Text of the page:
I got my choices down to the shredded beef enchiladas verde and the beef and cheese chile relleno. I wondered if I could get the chile relleno ala carte. When I asked my server if getting the enchiladas and a chile relleno by itself was a lot of food. He said in broken English, "No, that not too much."
When he brought the food out to me in about 10 minutes, I immediately saw that he lied to me. It was a shitload of food! The enchiladas, alone, covered almost the entire plate. They had a small amount of rice and refried beans on the edge of the plate, with a dab of sour cream and a bit of shredded lettuce and chopped tomatoes encircling the enchilada. I didn't care a bit about those sides as it was going to be all I could do to finish the enchiladas - even without the beef and cheese chile relleno.
The single chile relleno came with a side of shredded lettuce and chopped tomatoes, as well. The size of the chile relleno was huge. The pepper had been filled with beef, battered, then deep fried to a golden brown before being topped with cheese.
I decided the chile relleno could wait for a moment, so I took a bite of the shredded beef enchilada verde. The fork easily cut through the enchilada and the moist and tender shredded beef. From the first taste of the enchilada, I knew I had a winner. The flavor was outstanding and the somewhat spicy green salsa gave the overall taste a nice kick. But, boy, it was a lot of food staring back at me.
When I took a bite of the chile relleno, it was filled with ground seasoned beef that immediately reminded me of the seasoned ground beef filling I can get back in the Quad Cities at any of the Rudy's Tacos locations. It was heavy with spices such as chili powder and cumin. It's a taste that some people dislike, but I find it pleasing from time to time. The battered pepper was also flavorful, but it was stuffed with a lot of meat and there was a lot of cheese on top. Oh, but, God, was it huge!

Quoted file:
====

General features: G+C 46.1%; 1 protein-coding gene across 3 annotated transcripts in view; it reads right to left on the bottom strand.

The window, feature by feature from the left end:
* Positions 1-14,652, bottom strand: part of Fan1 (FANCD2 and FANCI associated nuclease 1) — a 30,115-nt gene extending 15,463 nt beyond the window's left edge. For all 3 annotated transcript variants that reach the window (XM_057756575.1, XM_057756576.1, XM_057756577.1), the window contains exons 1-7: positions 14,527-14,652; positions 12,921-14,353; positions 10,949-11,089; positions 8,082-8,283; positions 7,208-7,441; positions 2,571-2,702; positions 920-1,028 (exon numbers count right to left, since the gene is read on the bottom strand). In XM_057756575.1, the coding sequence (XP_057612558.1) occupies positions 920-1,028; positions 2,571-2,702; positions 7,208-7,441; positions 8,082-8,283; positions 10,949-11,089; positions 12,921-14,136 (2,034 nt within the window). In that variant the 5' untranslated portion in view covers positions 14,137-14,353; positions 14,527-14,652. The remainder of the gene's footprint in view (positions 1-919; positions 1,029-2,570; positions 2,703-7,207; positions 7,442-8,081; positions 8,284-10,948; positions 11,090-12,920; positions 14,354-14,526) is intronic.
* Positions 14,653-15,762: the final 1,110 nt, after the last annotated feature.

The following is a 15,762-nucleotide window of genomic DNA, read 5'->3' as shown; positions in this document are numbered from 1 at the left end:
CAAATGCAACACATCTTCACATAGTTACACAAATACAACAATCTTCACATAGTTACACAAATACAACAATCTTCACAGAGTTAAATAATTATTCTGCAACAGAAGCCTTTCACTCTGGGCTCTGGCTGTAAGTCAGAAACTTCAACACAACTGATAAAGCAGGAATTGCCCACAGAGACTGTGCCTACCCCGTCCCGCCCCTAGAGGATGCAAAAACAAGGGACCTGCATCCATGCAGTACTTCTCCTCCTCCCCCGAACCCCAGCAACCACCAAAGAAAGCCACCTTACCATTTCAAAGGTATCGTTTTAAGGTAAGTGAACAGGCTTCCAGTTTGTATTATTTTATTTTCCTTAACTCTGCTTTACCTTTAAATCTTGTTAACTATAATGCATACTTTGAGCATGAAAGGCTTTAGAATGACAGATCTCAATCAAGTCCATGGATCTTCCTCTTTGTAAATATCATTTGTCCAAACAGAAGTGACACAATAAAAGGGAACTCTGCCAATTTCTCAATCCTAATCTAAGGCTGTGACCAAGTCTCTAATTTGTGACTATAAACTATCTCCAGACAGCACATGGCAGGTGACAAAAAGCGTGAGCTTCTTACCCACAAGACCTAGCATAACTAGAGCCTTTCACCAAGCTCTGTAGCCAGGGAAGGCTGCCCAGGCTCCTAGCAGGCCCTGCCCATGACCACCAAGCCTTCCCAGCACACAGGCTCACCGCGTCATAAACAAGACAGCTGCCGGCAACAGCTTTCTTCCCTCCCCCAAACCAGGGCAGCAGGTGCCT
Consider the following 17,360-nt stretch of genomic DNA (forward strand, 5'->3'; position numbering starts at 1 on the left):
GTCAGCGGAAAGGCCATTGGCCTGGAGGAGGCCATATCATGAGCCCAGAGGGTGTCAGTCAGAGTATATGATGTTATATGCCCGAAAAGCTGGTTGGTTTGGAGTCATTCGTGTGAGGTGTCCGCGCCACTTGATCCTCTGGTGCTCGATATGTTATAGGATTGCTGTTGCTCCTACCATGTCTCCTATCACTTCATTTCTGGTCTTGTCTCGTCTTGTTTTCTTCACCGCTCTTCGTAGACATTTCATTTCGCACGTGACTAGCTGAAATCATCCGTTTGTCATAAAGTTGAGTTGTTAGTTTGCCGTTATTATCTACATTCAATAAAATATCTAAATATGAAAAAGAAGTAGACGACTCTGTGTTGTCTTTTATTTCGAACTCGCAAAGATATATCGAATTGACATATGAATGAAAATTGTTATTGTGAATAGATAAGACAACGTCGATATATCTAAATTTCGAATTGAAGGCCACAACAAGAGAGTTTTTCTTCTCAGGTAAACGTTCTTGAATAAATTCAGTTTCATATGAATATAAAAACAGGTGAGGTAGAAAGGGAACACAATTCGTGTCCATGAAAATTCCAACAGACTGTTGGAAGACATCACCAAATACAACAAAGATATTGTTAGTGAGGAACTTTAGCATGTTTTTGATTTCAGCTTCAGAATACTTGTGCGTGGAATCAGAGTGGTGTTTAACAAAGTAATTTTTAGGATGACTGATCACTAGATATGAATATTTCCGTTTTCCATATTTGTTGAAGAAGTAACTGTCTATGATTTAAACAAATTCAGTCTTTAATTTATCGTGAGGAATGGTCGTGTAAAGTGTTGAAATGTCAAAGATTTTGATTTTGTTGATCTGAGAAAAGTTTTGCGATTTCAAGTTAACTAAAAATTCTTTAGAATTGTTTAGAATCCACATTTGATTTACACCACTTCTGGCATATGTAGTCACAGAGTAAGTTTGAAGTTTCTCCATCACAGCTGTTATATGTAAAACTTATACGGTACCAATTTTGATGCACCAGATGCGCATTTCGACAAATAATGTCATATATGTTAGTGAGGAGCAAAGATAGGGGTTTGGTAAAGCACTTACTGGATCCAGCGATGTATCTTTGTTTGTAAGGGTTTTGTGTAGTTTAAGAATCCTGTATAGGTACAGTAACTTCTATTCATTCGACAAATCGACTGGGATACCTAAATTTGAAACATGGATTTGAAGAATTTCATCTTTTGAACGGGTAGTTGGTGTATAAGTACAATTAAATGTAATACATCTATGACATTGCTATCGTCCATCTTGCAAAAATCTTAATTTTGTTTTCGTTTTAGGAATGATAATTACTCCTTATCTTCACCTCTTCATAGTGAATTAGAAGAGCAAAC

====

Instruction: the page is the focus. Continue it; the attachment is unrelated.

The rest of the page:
My server came over to check on me and to see if I needed another beer (I did), and to ask how the food was. I certainly couldn't lie to him like he did to me when he said that three enchiladas and a chile relleno wasn't a lot of food. The food was very, very good. I instantly knew this was a place my wife would like if I brought her to La Campana.
Even though iit was way too much food, it was so good that I was able to make a significant dent in the enchiladas and ate about 3/4's of the chile relleno. I was significantly stuffed when I finally declared, "No mas!" to the server when he came back. He asked if I wanted a box to take the leftovers with me and I declined. I wasn't certain I wanted to see another enchilada or chile relleno for the next few weeks. I was stuffed, a little uncomfortable, but happy with my choices.
I was extremely satisfied with my meal at La Campana. Even though it was way too much food, I was able to thoroughly enjoy my enchiladas verde and the beef and cheese chile relleno. I was disappointed in the margarita I had as the mix was way too sweet. The chips were a little flat, but the salsa - once it got stirred up - was very good. For a family style Mexican restaurant, it was some of the best Mexican food I've had. I'd highly recommend La Campana if you're looking for good to great Mexican food in the western suburbs of Chicago.